Salavantis wrote in the letter that her office is in constant communication with local law enforcement, and said the information coming out of those outlets is that the delay is “deliberate, retaliatory and designed to benefit (Kane’s) local office.”

Asked to clarify her remarks, Salavantis said law enforcement officials were told by Kane’s agents that the task force would never come under her control.

Johnson declined to comment on the allegations.

“Despite assertions to the contrary, our goal is to ensure that all law enforcement officers continue to work cooperatively on drug investigations that will positively impact the communities in Luzerne County,” he said.

None of the police chiefs interviewed for this story said they had any knowledge of OAG agents impeding the transfer’s progress.

Other counties

The uphill climb toward assuming control of the task force didn’t appear to be a struggle faced by other counties, including Lycoming County, which took the reigns on its task force in six months, Salavantis said.

Lycoming County District Attorney Eric R. Linhardt did not return a message seeking comment.

Salavantis said Kane, a former Lackawanna County prosecutor, understands the benefits of a county-controlled task force. Lackawanna County has had control of its task force for over 20 years, Lackawanna County District Attorney Shane Scanlon said.

Scanlon said “effectiveness and efficiency” are the main benefits of a county-controlled task force. Scanlon added that he looks forward to Salavantis assuming control of the task force and taking joint action in the ongoing drug war that often spills over the borders of both Luzerne and Lackawanna counties.

“If Stefanie Salavantis can focus all her efforts in Luzerne County and has her portion of the (forfeiture) money at her disposal, she’s truly going to be able to target locations in her county that need that targeting in a more efficient way,” Scanlon said.

Fellow district attorneys sold Salavantis on the benefits of a county-controlled task force after she first took office. Not only could it streamline information, but it could also funnel more money into the county to combat drug work.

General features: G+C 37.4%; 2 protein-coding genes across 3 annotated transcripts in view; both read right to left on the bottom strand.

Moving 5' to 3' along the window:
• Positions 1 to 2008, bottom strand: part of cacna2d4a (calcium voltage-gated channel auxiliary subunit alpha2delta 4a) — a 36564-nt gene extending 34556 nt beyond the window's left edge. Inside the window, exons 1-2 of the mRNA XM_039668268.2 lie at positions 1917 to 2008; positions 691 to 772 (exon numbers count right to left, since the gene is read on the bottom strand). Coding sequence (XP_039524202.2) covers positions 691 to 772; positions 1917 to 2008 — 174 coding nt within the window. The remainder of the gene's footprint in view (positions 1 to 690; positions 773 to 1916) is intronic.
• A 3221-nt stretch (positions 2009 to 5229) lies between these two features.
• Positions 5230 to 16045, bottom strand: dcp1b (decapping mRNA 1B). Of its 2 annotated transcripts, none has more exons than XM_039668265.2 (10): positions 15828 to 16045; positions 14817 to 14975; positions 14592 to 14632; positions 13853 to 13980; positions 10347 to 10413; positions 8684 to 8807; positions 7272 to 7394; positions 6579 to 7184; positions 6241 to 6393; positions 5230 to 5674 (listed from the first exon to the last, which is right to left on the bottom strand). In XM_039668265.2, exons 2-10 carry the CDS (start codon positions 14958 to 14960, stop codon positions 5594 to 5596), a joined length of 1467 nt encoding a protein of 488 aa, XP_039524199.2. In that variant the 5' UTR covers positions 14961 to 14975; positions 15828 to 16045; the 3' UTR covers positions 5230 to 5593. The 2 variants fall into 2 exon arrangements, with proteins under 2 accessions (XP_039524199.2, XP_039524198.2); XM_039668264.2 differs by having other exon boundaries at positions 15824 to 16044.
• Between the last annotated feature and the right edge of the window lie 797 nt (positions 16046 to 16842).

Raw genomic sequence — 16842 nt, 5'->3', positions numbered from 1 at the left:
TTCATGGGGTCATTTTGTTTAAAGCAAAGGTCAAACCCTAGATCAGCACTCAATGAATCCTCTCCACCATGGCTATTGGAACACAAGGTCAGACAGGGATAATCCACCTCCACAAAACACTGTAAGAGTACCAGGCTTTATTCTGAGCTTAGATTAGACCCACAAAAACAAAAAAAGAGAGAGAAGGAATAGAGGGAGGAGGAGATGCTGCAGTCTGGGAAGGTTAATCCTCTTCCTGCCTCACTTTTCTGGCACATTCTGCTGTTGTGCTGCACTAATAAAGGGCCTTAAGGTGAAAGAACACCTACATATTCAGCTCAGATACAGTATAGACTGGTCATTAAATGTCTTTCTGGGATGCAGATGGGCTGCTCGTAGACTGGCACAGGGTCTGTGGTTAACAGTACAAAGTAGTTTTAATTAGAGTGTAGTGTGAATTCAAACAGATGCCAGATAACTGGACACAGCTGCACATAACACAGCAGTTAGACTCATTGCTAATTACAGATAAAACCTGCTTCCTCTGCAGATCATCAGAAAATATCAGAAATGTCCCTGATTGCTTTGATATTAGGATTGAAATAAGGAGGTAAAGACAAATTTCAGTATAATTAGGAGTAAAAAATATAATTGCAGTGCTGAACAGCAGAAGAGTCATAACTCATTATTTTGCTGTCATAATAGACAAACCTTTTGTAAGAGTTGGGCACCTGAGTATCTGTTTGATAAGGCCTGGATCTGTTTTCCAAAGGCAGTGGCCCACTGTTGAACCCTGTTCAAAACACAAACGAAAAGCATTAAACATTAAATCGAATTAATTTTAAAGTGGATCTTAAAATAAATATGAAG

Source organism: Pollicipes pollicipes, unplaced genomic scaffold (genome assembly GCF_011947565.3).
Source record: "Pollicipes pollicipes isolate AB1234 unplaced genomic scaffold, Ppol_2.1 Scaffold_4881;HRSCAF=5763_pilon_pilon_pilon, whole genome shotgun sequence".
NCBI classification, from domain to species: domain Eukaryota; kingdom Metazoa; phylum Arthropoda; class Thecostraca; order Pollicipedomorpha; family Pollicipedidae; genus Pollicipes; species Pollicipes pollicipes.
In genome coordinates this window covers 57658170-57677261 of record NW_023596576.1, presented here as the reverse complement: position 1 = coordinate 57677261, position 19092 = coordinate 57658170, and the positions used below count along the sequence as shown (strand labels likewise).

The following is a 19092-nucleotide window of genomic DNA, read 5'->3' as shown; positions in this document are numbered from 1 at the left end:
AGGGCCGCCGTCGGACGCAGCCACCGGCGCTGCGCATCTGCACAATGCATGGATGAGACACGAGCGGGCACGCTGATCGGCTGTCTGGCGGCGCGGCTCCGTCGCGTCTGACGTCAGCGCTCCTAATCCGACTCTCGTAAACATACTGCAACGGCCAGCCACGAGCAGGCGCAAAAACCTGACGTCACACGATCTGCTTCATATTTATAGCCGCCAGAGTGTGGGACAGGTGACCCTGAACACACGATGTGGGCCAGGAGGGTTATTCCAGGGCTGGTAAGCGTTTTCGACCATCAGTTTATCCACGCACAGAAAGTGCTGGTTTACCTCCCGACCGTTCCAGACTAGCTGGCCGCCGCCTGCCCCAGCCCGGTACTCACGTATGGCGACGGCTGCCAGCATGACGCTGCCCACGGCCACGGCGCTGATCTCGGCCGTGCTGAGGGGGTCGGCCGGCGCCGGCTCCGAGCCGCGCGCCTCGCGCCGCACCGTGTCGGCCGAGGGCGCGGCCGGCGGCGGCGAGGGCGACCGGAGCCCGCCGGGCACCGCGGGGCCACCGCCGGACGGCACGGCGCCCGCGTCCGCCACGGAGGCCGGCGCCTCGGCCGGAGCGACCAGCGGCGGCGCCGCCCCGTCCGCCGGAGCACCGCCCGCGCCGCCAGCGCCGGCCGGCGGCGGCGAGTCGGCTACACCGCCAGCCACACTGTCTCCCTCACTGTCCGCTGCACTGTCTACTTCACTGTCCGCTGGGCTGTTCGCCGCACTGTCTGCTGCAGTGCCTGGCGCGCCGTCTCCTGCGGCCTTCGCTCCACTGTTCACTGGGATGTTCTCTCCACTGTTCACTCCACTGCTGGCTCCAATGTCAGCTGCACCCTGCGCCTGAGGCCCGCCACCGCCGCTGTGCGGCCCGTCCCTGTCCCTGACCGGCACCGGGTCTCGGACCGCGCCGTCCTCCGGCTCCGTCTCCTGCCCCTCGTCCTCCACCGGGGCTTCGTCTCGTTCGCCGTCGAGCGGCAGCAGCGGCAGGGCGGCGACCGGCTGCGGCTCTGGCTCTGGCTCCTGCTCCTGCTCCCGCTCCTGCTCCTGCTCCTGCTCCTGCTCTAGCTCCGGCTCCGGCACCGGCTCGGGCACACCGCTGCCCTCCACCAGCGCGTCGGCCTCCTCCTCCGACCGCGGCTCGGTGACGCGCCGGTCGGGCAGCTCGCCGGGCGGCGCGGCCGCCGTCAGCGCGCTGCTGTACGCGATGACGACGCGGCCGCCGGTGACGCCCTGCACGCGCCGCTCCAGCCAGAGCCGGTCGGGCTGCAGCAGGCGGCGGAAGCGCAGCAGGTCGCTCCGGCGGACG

Salavantis was largely in favor of the plan, but said she “never imagined it would be this difficult.”

Salavantis, a Republican, will assume supervision of the task force once the transfer occurs. She said she plans to have zones or regions throughout the county that are overseen by coordinators.

“It’s better to have it in the hands of the people who know their streets better than anyone,” she said. “I believe it will be very beneficial and it will all be worth it.

“But until we get there,” she added, “I’m just concerned for our county.”

Walker
http://mydallaspost.com/wp-content/uploads/2016/06/web1_TTL012616NarcanHanover1-1.jpgWalker

Speziale
http://mydallaspost.com/wp-content/uploads/2016/06/web1_Speziale_Jerry_toned-1.jpgSpeziale

Salavantis
http://mydallaspost.com/wp-content/uploads/2016/06/web1_salavantis03-1.jpgSalavantis
Local law enforcement left ‘in limbo’ by delay in transfer

By Joe Dolinsky

[email protected]

Glass half empty

Among the benefits of a county-controlled drug task force is the receipt of 100 percent of the cash and assets seized through drug forfeitures, according to Luzerne County District Attorney Stefanie Salavantis. The seizures are currently split 50-50 between the county and the state Office of Attorney General.

A larger share translates to more tools to fight the war on the drugs in Luzerne County, Salavantis said.

The following cash receipt totals between 2013-2015 were provided by the county district attorney’s office:

2013

$53,429

2014

$14,677

2015

$36,505

Reach Joe Dolinsky at 570-991-6110 or on Twitter @JoeDolinskyTL

Reach Joe Dolinsky at 570-991-6110 or on Twitter @JoeDolinskyTL

comments powered by Disqus